Multilingual natural language tools, wrapping NLTK and other systems.
metanl contains wrappers for a few different NLP tools that are used for various purposes in various languages. It works in Python 2.7 or Python >= 3.3.
It does not provide a single abstraction that works in every language. That’s hard and nobody agrees on how to do it. These tools have different purposes and different strengths, and combining them into one multi-tool would probably be futile.
What metanl provides is ways to access these different tools in concise Python code. It doesn’t try to hide them under an abstraction, but it does smooth over their rough edges.
metanl is written and maintained by Rob Speer, Lance Nathan, and Andrew Lin at Luminoso (http://luminoso.com).
Utilities for working with tokens:
tokenize splits strings into tokens, using NLTK.
untokenize rejoins tokens into a correctly-spaced string, using ad-hoc rules that aim to invert what NLTK does.
un_camel_case splits a CamelCased string into tokens.
These functions make assumptions that work best in English, and work reasonably in other Western languages, and fail utterly in languages that don’t use spaces.
nltk_morphy is a lemmatizer (a stemmer with principles). It enables you to reduce words to their root form in English, using the Morphy algorithm that’s built into WordNet, together with NLTK’s part of speech tagger.
Morphy works best with a known part of speech. In fact, the way it works in NLTK is pretty bad if you don’t specify the part of speech. The nltk_morphy wrapper provides:
An alignment between the POS tags that nltk.pos_tag outputs, and the input that Morphy expects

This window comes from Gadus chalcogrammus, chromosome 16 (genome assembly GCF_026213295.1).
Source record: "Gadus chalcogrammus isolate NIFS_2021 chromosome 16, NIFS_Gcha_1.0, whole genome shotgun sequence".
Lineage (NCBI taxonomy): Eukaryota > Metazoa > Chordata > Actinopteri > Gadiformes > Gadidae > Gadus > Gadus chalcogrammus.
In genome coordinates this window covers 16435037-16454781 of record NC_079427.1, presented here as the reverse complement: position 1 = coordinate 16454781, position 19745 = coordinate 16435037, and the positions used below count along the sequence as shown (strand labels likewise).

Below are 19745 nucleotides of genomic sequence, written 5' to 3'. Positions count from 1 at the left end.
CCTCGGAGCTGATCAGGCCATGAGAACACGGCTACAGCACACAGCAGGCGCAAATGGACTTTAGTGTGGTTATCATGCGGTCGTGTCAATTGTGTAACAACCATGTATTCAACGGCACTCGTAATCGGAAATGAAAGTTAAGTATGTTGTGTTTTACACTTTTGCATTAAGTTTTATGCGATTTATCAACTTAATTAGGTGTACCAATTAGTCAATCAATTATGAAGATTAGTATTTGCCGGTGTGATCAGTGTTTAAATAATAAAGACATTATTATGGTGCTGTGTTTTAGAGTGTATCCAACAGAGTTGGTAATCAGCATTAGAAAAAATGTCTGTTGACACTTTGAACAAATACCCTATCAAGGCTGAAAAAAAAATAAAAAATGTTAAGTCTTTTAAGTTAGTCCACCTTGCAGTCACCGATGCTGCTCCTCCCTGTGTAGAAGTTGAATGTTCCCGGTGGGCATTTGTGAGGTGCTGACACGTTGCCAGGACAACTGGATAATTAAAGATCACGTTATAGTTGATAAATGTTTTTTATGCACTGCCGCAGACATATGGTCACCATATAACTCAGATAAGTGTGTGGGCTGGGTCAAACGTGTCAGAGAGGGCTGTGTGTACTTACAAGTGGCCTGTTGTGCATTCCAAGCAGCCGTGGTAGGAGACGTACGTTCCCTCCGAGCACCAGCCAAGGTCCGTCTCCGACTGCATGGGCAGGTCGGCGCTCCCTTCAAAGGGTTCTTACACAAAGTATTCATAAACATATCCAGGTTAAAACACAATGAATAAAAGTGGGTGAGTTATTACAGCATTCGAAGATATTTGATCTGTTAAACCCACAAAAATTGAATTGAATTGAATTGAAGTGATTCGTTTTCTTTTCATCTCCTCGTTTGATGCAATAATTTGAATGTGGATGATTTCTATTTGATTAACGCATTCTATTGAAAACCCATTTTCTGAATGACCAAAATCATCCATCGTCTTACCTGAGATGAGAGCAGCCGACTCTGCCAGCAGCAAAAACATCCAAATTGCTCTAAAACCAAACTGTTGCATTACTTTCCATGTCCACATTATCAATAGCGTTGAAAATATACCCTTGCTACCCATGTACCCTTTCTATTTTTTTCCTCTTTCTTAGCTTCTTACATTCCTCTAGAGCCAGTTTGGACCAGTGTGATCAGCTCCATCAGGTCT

A strategy for tagging words whose part of speech is unknown
A small list of exceptions, for cases where Morphy returns an unintuitive or wrong result
Sometimes, the best available NLP tools are written in some other language besides Python. They may not provide a reasonable foreign function interface. What they do often provide is a command-line utility.
metanl.extprocess provides abstractions over utilities that take in natural language, and output a token-by-token analysis. This is used by two other modules in metanl.
FreeLing is an NLP tool that can analyze many European languages, including English, Spanish, Italian, Portuguese, Welsh, and Russian. This module allows you to run FreeLing in a separate process, and use its analysis results in Python.
In Japanese, NLP analyzers are particularly important, because without one you don’t even know where to split words.
MeCab is the most commonly used analyzer for Japanese text. This module runs MeCab in an external process, allowing you to get its complete analysis results, or just use it to tokenize or lemmatize text.
As part of MeCab’s operation, it outputs the phonetic spellings of the words it finds, in kana. We use this to provide a wrapper function that can romanize any Japanese text.
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